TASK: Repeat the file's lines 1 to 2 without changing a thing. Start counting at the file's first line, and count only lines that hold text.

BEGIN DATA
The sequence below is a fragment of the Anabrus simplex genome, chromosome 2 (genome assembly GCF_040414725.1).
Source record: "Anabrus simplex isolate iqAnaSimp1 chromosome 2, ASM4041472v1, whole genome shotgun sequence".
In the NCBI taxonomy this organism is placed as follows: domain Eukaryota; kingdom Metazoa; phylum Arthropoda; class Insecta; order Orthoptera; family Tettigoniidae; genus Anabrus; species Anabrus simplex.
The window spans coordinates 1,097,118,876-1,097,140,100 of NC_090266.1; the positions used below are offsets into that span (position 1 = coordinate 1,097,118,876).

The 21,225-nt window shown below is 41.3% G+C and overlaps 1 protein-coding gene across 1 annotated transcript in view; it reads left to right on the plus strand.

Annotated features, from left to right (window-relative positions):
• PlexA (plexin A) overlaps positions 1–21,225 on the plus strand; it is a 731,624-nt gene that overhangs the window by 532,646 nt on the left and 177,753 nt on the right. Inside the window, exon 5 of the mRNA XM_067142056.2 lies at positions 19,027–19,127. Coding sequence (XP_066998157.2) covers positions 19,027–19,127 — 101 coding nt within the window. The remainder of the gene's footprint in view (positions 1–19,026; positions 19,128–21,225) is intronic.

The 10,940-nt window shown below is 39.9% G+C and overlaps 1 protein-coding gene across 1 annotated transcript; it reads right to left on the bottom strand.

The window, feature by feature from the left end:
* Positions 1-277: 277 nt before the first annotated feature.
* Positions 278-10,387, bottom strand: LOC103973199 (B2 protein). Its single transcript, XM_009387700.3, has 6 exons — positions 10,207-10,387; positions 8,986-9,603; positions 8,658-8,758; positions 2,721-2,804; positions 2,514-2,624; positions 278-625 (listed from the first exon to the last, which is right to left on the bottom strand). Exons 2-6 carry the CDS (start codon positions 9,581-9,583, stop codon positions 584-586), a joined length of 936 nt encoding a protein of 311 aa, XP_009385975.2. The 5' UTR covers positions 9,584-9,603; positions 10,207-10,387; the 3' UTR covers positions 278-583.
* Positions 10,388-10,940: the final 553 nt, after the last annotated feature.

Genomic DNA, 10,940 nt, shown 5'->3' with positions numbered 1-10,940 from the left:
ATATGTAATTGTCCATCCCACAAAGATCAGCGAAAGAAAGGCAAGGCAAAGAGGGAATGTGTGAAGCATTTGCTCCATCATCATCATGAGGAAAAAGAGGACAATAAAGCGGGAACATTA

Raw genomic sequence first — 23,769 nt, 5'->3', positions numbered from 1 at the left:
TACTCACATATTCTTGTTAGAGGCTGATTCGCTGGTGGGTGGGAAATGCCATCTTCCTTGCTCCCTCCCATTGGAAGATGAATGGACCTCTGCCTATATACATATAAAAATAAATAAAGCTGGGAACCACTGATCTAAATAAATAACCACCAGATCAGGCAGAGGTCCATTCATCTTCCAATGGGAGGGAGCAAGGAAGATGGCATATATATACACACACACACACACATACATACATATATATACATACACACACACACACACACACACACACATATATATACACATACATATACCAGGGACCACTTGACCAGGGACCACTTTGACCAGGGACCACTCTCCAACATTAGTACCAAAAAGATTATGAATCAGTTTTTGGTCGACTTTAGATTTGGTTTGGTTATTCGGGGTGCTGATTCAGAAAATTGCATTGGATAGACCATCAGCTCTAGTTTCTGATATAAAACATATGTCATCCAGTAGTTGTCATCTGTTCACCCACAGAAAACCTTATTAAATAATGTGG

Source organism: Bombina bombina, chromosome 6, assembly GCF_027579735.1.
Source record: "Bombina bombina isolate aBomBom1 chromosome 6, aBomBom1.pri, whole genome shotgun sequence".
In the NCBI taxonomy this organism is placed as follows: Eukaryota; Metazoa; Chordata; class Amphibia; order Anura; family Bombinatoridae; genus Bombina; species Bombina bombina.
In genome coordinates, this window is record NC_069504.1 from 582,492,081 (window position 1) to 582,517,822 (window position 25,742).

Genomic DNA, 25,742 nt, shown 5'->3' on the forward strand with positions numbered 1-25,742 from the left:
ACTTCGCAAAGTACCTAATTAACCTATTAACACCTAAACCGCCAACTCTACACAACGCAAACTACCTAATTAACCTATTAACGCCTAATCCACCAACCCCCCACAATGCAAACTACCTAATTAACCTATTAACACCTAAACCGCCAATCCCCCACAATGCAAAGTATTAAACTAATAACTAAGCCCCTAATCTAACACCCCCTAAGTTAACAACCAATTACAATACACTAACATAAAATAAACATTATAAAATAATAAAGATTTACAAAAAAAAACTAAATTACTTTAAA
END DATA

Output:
The sequence below is a fragment of the Anabrus simplex genome, chromosome 2 (genome assembly GCF_040414725.1).
Source record: "Anabrus simplex isolate iqAnaSimp1 chromosome 2, ASM4041472v1, whole genome shotgun sequence".